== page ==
Appropriately, the pair are dressed like a couple of tax lawyers. Bland is wearing a shiny gray suit and red tie; Karlan a charcoal-gray one and red tie. Karlan’s hair is starting to gray. It’s not hard to picture him talking on his cell phone at a patisserie.

Rich Defiore of Rational Software says he’s here tonight because he knows Karlan socially and identifies as a young professional. “I just want to make sure I’m not losing money on taxes through lack of knowledge,” he explains. This isn’t a group for people with vocations and callings, he adds. It’s for professionals. Oh.

Blond, dark-suited Cynthia Hughes of Northern Virginia has come “because it sounded like an interesting topic to me, and it’s a good way to meet people.” She works for a retail developer—”We build malls”—and is looking into purchasing her first home.

Her equally blond friend, Lisa Brown, another NoVa resident, was drawn by Bland’s name. “Greg is pretty prominent in the community,” she says. But it’s not a community defined in any of the traditional ways, she notes—not religion nor occupation nor ethnicity nor interests. Rather, it is a community defined by an approach to work and by income level. It is, she says, “the community of young professionals.”

In a city full of specific associations for specific groups, it is unusual. The society exists to provide an alternative to socializing with people from work and an opportunity for newly minted ambitious young things to meet people from other arenas who might help them advance their careers. Perhaps it was a niche market only two lawyers could fully appreciate.

“I moved here from New York City seven years ago and hung out mainly with people from work,” says Karlan. “That was very unappealing.”

“As a lawyer, there’s only so much you can talk about with other lawyers,” explains Bland. “And only so much they can help you with 20 years from now.”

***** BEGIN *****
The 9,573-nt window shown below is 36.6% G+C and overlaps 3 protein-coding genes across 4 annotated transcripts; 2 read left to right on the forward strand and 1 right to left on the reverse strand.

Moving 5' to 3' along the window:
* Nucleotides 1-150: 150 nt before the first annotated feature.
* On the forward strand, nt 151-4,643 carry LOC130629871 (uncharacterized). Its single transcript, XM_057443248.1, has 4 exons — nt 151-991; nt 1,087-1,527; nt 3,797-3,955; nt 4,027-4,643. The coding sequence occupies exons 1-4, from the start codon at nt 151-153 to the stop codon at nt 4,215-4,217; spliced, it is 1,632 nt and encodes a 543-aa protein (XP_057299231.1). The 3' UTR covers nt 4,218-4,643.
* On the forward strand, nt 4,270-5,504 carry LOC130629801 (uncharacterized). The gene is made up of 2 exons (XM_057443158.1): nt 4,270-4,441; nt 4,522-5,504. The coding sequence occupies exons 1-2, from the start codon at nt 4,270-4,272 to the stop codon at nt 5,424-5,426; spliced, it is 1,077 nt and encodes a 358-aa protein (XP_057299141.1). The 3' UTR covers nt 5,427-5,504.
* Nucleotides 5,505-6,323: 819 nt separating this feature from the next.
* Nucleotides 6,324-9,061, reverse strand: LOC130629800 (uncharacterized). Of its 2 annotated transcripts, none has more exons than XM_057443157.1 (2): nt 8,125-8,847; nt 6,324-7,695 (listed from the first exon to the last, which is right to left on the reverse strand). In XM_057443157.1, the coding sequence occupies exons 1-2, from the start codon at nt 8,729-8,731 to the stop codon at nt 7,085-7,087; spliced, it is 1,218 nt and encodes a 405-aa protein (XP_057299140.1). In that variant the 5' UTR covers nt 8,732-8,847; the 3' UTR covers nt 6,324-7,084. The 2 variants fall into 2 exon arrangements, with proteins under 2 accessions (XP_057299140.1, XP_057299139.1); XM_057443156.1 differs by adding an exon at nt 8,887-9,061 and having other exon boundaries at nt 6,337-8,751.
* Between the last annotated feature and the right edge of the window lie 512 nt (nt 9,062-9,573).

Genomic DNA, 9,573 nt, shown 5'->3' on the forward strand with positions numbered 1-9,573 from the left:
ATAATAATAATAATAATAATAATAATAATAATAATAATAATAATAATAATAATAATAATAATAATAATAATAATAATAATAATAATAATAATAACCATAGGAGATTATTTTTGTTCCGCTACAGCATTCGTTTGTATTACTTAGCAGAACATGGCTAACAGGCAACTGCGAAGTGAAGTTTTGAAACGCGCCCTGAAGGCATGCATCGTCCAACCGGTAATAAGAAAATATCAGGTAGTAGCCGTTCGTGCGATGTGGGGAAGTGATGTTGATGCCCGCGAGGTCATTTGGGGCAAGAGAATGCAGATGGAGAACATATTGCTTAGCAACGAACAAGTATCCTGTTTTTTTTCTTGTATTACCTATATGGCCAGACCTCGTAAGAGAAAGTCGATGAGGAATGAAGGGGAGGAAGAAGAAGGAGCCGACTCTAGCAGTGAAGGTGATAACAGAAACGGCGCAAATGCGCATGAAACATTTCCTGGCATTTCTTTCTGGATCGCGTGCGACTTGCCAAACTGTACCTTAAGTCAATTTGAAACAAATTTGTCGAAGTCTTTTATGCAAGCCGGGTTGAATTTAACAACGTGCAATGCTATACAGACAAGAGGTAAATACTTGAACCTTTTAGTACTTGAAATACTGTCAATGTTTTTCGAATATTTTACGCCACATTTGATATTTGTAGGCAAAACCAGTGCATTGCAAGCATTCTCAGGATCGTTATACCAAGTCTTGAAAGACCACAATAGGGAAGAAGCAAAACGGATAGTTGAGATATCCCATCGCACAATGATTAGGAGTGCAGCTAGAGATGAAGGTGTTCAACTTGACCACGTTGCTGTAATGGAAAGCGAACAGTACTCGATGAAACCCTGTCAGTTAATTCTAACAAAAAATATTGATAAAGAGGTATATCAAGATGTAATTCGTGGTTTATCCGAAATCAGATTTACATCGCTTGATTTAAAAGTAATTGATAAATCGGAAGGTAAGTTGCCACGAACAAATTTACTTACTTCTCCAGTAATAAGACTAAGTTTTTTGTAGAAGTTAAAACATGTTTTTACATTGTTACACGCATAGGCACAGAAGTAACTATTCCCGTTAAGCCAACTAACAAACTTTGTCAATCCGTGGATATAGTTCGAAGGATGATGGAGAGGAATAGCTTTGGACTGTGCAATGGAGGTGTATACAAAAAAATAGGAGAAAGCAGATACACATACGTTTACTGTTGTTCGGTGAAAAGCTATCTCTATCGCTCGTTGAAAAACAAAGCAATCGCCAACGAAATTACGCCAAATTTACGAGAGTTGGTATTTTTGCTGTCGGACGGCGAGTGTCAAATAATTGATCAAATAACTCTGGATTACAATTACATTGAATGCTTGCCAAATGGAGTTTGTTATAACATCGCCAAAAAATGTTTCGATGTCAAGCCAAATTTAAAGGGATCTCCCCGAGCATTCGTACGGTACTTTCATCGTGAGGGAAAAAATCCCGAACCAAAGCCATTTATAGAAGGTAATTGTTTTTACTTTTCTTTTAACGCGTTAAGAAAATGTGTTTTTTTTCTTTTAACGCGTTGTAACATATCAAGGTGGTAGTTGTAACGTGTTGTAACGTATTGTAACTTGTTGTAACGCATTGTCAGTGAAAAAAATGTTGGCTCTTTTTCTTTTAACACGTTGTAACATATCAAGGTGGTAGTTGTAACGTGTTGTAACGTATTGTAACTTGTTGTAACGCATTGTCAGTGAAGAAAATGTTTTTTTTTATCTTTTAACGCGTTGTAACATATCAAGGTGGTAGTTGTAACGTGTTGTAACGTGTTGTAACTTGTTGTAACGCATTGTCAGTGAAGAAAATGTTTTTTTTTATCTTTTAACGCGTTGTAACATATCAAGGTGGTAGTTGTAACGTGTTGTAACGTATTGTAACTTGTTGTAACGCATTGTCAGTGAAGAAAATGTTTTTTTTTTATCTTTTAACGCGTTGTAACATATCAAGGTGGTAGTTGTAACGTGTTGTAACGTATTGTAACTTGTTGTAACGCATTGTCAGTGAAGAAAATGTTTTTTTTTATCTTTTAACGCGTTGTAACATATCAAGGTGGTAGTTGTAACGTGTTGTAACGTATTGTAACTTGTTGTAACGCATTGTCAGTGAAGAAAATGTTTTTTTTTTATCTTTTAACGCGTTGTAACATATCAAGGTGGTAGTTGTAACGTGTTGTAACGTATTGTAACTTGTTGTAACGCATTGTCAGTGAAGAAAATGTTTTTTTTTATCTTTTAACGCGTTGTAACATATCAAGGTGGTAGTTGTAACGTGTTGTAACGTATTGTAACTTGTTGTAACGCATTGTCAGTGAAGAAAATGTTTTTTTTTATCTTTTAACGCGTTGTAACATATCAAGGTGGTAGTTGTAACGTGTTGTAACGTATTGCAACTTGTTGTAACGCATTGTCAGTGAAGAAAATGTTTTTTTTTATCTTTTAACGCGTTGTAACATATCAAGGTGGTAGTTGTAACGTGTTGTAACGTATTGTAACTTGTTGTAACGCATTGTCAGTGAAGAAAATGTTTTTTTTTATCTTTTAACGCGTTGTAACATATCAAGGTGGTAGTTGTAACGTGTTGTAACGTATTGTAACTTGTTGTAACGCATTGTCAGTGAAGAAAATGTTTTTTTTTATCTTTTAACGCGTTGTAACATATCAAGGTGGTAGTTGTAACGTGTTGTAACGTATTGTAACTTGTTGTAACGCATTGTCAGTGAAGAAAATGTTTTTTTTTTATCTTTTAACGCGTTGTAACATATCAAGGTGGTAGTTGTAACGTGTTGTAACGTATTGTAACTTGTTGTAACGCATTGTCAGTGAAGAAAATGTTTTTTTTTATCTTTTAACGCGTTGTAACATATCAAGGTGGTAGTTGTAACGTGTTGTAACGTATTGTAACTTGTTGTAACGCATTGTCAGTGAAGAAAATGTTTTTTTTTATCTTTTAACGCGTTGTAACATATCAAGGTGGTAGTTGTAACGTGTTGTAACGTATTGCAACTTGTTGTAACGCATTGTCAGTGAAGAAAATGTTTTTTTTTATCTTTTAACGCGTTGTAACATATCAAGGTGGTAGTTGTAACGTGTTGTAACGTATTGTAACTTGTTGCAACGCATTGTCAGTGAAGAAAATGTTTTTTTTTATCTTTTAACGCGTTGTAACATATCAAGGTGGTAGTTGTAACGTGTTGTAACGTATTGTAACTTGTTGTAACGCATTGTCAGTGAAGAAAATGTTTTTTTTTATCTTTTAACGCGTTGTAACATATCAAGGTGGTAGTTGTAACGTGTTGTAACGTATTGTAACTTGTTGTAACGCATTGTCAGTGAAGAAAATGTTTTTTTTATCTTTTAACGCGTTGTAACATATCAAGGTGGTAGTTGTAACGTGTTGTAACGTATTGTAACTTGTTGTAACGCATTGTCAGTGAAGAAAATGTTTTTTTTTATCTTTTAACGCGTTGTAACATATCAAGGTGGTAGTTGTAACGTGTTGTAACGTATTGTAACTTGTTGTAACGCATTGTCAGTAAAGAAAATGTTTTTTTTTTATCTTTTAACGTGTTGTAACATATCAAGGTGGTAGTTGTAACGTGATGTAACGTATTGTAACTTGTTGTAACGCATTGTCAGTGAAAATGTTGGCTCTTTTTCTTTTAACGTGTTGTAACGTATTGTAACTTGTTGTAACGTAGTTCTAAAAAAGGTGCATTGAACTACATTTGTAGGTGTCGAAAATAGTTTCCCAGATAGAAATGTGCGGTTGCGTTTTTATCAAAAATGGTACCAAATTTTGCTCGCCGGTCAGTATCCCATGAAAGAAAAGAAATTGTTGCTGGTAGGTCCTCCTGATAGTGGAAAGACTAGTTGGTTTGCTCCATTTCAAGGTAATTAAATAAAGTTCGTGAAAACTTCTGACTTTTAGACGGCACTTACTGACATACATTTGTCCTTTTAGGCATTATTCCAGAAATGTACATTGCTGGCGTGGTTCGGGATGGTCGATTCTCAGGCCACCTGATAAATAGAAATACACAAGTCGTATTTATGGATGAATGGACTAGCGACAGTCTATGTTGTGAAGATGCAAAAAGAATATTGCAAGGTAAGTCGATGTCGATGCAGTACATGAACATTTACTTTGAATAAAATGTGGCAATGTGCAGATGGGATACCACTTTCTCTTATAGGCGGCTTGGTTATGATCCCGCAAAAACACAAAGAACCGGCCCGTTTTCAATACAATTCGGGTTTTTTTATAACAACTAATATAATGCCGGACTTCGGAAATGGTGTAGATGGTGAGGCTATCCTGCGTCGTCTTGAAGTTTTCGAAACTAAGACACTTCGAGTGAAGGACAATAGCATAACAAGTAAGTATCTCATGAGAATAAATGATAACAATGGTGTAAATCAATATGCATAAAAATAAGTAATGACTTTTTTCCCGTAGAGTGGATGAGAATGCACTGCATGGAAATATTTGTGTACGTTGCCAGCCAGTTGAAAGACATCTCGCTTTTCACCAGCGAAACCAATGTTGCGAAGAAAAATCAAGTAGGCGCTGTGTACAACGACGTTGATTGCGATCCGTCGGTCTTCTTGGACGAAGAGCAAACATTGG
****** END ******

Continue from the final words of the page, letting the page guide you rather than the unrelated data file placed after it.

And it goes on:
“People come to Washington to build their careers and not to build cultural life,” adds Karlan. “If you don’t know anyone in D.C., you come to these things, and you get to know people. It’s like a small town within a larger city.”

And within that small town, it is, apparently, much easier to get a date. Karlan and Bland boast of the group’s nine engagements so far.

I leave the crowd to its talk of Roth IRAs, Keoghs, and strategies for bunching deductions. Outside the room, a hefty fellow with sandy hair is manning a desk with sign-in sheets. I introduce myself as a reporter, and he immediately tells me he doesn’t want his name in the paper. Then he invites me to join his group, JOSH—the Jewish Organization of Staffers on the Hill. But I don’t work on the Hill, I insist. That’s OK, he says: “We like pretty Jewish girls.”

Though the D.C. Society of Young Professionals is thoroughly nondenominational as a group, its existence is enabled by an array of smaller Jewish professional organizations, like JOSH, throughout the city. They hold their own events and encourage members to attend the Society of Young Professionals’. The society, in turn, holds specific events that cater especially to Jews, like a Hanukkah party and the Dec. 24 Falafel Ball at Cities in Adams Morgan.

Karlan says the group purposely shied away from using the word “single” in its name. But the reality is that the society’s evening events are a singles scene masquerading as a networking opportunity. It’s an odd but apparently popular combination. And it’s uniquely suited to a city where people routinely exchange business cards as a way of asking for a date. “Unfortunately, a lot of people in D.C. are married to their jobs,” says Bland. “People who spend 60, 70 hours a week at their desks; they never meet people. We provide an avenue for them to meet people.” CP